Chris Nashawaty
2024 |
Performing Arts

From legendary entertainment journalist and author of Caddyshack comes a rollicking history of 1980s cinema—how eight legendary sci-fi films changed Hollywood forever In the summer of 1982, eight science fiction films were released within six weeks of one another. E.T., Tron, Star Trek: Wrath of Khan, Conan the Barbarian, Blade Runner, Poltergeist, The Thing, and Mad Max: The Road Warrior changed the careers of some of Hollywood's now biggest names—altering the art of movie-making to this day. In The Future Was Now, Chris Nashawaty recounts the riotous genesis of these films, featuring an all-star cast of Hollywood luminaries and gadflies alike: Steven Spielberg, at the height of his powers, conceives E.T. as an unlikely family tale, and quietly takes over the troubled production of Poltergeist, a horror film he had been nurturing for years. Ridley Scott, fresh off the success of Alien, tries his hand at an odd Philip K. Dick story that becomes Blade Runner—a box office failure turned cult classic. Similar stories arise for films like Tron, Conan the Barbarian, and The Thing. Taken as a whole, these films show a precarious turning-point in Hollywood history, when baffled film executives finally began to understand the potential of high-concept films with a rabid fanbase, merchandising potential, and endless possible sequels. Expertly researched, energetically told, and written with an unabashed love for the cinema, The Future Was Now is a chronicle of how the revolution sparked in a galaxy far, far away finally took root and changed Hollywood forever.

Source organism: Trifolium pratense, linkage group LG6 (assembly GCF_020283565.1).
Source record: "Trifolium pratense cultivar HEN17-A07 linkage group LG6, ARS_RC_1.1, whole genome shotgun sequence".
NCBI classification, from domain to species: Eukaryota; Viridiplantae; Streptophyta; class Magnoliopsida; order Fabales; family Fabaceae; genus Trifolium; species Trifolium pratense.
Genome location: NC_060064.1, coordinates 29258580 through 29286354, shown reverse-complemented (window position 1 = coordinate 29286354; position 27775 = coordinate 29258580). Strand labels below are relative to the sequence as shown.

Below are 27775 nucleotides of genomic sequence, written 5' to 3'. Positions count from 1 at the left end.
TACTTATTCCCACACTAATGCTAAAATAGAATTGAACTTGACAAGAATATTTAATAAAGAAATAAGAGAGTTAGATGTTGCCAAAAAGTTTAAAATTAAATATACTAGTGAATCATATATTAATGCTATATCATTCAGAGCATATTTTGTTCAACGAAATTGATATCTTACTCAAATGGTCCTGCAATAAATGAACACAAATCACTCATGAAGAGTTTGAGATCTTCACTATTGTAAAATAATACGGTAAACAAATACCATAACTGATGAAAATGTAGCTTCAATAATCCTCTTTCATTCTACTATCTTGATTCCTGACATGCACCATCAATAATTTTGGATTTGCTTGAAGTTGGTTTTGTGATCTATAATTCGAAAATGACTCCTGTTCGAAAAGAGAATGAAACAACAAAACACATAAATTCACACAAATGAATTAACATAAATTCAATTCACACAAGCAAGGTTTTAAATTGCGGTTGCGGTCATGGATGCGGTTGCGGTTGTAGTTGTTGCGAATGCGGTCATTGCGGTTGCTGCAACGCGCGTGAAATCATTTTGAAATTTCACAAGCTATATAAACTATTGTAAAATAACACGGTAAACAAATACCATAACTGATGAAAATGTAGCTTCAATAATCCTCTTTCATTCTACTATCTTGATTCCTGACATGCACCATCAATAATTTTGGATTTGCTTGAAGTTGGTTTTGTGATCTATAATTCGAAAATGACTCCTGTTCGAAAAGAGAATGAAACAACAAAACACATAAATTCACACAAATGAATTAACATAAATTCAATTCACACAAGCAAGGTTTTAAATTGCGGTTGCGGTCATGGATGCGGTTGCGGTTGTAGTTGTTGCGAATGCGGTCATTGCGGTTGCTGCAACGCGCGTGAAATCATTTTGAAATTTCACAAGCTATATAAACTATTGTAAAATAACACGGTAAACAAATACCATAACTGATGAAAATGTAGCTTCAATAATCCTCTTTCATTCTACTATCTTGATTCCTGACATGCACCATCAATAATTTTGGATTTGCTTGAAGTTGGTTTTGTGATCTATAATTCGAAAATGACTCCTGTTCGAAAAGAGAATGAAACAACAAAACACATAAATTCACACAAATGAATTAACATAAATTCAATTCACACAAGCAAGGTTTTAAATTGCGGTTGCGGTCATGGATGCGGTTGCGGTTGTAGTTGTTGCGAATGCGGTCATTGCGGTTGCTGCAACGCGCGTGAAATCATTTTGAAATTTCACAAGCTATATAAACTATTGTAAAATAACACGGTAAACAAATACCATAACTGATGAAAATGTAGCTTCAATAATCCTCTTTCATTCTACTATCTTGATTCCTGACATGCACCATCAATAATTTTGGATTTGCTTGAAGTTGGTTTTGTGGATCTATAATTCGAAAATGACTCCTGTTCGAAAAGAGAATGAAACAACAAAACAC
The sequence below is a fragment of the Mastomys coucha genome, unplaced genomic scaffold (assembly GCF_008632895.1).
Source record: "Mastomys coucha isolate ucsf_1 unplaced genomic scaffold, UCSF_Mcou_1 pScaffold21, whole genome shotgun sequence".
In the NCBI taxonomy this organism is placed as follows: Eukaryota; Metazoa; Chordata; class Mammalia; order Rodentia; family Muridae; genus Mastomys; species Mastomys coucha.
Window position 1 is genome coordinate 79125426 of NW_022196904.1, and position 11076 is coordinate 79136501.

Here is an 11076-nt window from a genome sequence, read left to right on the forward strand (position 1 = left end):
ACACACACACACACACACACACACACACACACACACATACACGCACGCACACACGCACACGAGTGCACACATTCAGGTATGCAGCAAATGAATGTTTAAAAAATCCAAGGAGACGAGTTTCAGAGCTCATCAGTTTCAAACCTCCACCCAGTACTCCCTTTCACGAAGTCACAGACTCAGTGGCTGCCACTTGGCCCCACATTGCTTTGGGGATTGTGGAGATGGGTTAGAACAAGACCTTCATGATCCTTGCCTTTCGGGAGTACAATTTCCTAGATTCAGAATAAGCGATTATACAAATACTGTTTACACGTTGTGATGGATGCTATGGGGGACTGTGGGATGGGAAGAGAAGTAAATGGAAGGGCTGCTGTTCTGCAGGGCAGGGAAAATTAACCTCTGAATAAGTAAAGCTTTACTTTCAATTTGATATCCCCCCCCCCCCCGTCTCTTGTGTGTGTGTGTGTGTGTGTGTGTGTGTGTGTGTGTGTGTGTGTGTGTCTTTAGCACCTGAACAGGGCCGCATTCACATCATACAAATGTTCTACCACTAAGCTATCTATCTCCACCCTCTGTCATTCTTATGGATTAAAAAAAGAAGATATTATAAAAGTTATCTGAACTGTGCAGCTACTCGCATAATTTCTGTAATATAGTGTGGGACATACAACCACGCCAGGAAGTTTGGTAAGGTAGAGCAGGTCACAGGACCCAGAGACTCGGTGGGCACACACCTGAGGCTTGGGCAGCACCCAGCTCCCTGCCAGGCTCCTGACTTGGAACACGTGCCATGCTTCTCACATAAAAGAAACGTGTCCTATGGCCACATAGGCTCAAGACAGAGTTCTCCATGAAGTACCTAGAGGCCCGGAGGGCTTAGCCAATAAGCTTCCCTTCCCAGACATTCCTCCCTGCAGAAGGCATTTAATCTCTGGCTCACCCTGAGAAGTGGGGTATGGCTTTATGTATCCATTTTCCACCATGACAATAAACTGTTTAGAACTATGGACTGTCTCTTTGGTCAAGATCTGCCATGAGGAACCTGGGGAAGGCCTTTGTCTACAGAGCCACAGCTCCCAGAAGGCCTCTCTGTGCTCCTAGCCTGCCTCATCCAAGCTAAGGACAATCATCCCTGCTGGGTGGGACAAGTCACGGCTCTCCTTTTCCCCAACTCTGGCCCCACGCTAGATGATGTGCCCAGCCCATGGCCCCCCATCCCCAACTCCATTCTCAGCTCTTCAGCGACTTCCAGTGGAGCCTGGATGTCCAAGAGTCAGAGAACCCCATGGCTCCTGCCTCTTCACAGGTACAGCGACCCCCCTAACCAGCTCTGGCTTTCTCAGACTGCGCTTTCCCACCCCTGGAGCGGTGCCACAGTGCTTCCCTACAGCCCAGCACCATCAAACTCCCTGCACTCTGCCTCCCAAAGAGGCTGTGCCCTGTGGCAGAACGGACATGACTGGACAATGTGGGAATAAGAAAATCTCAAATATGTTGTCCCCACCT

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The Future Was Now

Madmen, Mavericks, and the Epic Sci-Fi Summer of 1982